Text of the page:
The abundance of fresh, organic produce, the interaction with the source of our nourishment, and the fascinating people watching are just a few of the many reasons to enjoy the farmers market. Need some tips to navigate the bounty of freshness? Four of my favorite tips from Michael Pollan's best-selling book, Food Rules: An Eater's Manual (there are 64 rules in total) can help make your next trip to the farmers market even more rewarding for you and your body.
Never been to the farmers market?
Farmers markets have inspired celebrity chefs (Mario Batali is a regular at the Union Square Green Market in New York City) and healthy eaters to incorporate more diverse, regional produce into their lives. Recent studies by the United States Department of Agriculture have shown explosive growth across the nation, with the number of U.S. Farmers Markets tripling since 1994. With many markets now accepting food stamps, they have brought farm-fresh food to many cities, where fresh produce is the scarcest.
Here are four of my favorite "food rules" from Michael Pollan for your next (or first) trip to the farmers market:
1. "Eat your colors."
The dazzling colors of fruits and veggies are reflective of their anti-oxidants, which can help protect against disease. Enjoying the rainbow of colors helps ensure your body is getting all of the nutrients it needs. The "Reds" including strawberries, tomatoes and peppers, provide your body with Vitamin C. The "Greens" such as kale and broccoli act as an energy source. The "Oranges" such as squash and pumpkin, are high in Vitamin A. So, try a new fruit or vegetable on every trip. Be curious. Ask questions. Having the luxury of interacting with the source of your sustenance means you can learn what is the most fresh, nutritious, or delicious produce of the week. You will likely get some great tips on how to prepare your food once you get home. You can also avoid falling into a boring food rut of eating the same meal over and over again.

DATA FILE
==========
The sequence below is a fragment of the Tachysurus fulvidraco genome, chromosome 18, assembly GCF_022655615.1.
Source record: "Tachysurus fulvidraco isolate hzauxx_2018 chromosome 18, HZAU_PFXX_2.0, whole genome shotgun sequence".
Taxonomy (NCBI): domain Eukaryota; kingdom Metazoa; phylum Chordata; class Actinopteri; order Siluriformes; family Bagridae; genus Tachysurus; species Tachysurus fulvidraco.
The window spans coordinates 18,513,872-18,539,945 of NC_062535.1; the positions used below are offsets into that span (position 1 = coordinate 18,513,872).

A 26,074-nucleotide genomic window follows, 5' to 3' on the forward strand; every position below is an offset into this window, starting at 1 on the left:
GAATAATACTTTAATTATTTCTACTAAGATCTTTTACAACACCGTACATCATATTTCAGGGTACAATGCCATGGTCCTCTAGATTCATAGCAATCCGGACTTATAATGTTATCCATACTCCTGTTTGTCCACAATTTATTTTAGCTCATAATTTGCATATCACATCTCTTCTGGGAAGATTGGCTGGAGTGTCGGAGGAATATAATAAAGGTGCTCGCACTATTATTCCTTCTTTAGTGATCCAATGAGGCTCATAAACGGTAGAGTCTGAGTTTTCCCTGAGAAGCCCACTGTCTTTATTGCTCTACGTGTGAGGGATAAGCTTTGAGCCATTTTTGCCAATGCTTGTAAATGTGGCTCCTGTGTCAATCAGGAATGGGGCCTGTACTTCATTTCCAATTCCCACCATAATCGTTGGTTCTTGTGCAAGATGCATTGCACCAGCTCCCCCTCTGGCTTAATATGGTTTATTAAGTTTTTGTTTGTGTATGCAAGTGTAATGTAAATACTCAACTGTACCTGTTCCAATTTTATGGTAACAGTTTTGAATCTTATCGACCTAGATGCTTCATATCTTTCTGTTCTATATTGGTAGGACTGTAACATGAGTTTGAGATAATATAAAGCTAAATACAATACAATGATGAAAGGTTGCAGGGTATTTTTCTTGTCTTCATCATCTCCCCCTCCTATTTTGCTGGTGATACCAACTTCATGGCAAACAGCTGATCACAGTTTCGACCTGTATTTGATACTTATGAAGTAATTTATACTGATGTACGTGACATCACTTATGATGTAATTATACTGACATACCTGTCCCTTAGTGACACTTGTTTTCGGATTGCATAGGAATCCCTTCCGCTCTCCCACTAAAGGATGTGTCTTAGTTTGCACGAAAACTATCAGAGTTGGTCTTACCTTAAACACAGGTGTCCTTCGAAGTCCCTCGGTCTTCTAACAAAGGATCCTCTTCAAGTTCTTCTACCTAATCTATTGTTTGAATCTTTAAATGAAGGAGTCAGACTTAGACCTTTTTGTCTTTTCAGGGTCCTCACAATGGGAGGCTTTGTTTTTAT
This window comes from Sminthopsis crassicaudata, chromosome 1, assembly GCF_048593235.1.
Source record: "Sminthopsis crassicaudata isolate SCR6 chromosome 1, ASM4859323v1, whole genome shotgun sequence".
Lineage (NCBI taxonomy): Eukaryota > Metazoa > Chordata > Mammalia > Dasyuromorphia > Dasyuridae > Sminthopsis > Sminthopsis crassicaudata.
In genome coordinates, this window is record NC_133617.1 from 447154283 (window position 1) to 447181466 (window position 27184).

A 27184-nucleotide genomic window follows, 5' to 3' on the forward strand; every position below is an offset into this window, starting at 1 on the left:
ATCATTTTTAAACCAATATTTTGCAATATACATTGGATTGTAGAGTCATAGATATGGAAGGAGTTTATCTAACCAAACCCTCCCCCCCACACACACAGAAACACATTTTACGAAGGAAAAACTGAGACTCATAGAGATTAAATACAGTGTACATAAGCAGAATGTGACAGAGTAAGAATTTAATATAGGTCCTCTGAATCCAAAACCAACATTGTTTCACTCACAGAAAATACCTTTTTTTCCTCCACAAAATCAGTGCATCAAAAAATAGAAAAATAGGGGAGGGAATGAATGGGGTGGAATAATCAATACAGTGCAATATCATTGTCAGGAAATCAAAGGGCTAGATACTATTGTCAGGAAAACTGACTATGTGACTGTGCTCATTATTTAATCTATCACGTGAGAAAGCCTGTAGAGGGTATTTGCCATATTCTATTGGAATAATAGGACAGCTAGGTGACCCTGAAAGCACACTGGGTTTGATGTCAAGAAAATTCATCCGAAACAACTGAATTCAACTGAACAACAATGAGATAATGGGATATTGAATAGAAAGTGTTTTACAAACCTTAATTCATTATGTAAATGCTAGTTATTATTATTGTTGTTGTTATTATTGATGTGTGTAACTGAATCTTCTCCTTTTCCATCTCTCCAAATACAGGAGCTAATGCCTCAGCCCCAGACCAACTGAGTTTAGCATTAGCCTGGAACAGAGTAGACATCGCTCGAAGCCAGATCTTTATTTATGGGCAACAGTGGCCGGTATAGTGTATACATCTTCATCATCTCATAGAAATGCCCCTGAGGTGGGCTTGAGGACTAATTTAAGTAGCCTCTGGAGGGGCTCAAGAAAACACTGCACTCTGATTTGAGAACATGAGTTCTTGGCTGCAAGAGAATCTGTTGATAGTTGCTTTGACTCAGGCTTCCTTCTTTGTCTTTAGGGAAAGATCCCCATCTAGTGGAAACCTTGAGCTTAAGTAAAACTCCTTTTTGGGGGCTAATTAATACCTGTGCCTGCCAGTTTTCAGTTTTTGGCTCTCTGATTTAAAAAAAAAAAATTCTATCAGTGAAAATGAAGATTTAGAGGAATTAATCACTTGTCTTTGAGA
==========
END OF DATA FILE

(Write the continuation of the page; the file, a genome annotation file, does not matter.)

2. "Eat well-grown food from healthy soil."
Don't overlook produce because it doesn't have the certified organic label. Many of the smaller farm operators can't afford the expensive certification process, but practice organic farming techniques. Ask a lot of questions to understand the farming process, so you can make more informed decisions. By buying local produce, you are also reducing the environmental damage caused by transporting food across the nation (or sometimes across continents).
3. "Buy your snacks at the Farmers Market."
Eliminate your afternoon vending machine or Tasti D-Lite trip by purchasing your snacks-- fruits, veggies and nuts -- at the market. Buy in bulk and you will save money and avoid putting processed foods into your body.
4. "Treat treats as treats."
Even though the cookies, brownies, muffins, and crumble cakes are at the farmers market, it doesn't mean they are healthy for you. Don't deprive yourself of some of life's most decadent pleasures, but do practice moderation.
On a practical note, be sure to bring small bills to the market and you can leave your AmEx card at home. The farmers will appreciate the small bills. Bringing your own canvas bags is not only the chic, green thing to do, but it will also help ingratiate you with the farmers, who are operating on slim profit margins. If you can get to the market early, you are guaranteeing yourself the best selection, and there are great bargains to be found at the end of the day.
To find the best, local food in your area, check out LocalHarvest.org
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